Most Georgia criminal defendants want to get their charges dropped or dismissed; or, they want to achieve a verdict of “not guilty.” But sometimes, these results are either not possible or extremely unlikely.
When a “guilty” verdict is likely, defendants should explore the possibility of reaching a plea bargain. A plea bargain usually involves pleading guilty to lesser charges in exchange for some kind of benefit — like a reduced sentence or a reduced punishment. Some defendants can use a plea deal to avoid jail time or gain other types of benefits.
Here are three ways that a defendant might reach a plea bargain:
Pleading guilty to a lesser offense: The prosecuting attorney contacts the defense attorney with a plea offer. For example, the prosecutor might let the defendant plead guilty to a reduced charge that comes with a less extreme punishment. Instead of facing assault or battery charges in court, the defendant accepts a disorderly conduct conviction instead.
Pleading guilty to one count and dropping the other: Maybe a defendant is facing charges of DUI and reckless driving. The prosecution agrees to let the defendant plead guilty to reckless driving in exchange for dropping the DUI charge.
Pleading guilty in exchange for a less severe sentence: Perhaps a defendant is facing a theft charge. Rather than denying the charge, the defendant pleads guilty to it. By pleading guilty, the defendant can benefit from a less severe punishment.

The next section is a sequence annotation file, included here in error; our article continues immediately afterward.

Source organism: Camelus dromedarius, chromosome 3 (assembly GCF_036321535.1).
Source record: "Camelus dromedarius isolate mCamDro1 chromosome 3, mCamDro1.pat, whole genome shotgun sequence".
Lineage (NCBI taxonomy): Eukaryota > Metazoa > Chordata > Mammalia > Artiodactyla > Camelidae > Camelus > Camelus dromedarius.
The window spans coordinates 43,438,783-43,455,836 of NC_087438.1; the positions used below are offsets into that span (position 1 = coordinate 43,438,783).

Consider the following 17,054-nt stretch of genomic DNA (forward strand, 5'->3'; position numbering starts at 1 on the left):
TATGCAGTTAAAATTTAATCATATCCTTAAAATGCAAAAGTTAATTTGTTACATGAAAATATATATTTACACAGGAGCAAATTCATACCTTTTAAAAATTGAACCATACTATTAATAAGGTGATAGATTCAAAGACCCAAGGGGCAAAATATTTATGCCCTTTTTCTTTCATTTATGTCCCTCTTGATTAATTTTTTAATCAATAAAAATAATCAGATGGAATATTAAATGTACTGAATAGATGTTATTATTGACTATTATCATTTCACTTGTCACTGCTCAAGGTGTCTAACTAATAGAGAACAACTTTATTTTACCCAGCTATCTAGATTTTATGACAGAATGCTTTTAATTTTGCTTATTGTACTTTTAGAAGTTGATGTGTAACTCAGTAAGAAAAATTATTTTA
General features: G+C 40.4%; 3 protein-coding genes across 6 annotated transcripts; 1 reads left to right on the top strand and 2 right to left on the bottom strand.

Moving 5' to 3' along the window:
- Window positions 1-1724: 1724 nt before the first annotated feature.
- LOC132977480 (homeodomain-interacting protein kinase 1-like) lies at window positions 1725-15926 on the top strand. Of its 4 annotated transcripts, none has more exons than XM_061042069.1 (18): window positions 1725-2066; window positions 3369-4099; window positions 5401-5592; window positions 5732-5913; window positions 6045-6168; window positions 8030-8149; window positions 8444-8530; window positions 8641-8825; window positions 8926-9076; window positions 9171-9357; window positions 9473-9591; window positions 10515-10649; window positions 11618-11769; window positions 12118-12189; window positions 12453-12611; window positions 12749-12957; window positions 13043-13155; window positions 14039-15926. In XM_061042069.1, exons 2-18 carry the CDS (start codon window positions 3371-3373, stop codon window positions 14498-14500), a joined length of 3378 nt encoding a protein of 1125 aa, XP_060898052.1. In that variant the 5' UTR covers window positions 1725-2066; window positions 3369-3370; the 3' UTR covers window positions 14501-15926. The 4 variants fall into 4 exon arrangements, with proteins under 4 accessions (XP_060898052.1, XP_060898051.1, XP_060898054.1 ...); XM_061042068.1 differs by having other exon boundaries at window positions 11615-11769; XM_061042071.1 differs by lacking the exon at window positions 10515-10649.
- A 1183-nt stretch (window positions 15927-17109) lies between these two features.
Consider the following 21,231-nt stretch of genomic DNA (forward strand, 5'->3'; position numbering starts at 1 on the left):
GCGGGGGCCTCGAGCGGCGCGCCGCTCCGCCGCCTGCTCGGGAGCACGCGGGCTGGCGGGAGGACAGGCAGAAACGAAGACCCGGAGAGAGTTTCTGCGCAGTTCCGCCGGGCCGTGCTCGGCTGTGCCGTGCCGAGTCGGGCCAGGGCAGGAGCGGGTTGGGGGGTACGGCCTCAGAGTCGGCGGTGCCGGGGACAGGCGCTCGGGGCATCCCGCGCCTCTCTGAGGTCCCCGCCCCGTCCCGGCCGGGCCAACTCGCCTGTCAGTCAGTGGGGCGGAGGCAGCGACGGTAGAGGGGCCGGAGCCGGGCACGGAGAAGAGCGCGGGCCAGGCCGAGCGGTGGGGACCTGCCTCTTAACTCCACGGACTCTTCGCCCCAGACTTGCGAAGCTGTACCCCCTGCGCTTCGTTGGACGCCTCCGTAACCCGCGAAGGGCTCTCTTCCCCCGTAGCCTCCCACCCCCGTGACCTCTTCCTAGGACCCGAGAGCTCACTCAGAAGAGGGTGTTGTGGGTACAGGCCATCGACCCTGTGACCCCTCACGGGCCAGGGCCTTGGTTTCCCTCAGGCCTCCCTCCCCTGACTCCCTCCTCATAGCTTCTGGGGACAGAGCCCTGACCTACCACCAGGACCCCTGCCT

How a plea bargain helps both sides of a case
A plea bargain helps the prosecution in several ways. For one, every prosecutor is overloaded with litigation responsibilities. Removing a case from his or her docket will free up time to spend on other cases.
Also, bypassing the costs of litigation will help the government save money on legal costs while guaranteeing at least some kind of conviction. The plea bargain also helps defendants by saving them money on litigation costs, resolving their cases faster and guaranteeing a better result than they might have been able to achieve at trial.
If you’re facing criminal charges, make sure you take the time to learn about plea bargains and Georgia criminal law. This knowledge might help you achieve a better result in your case.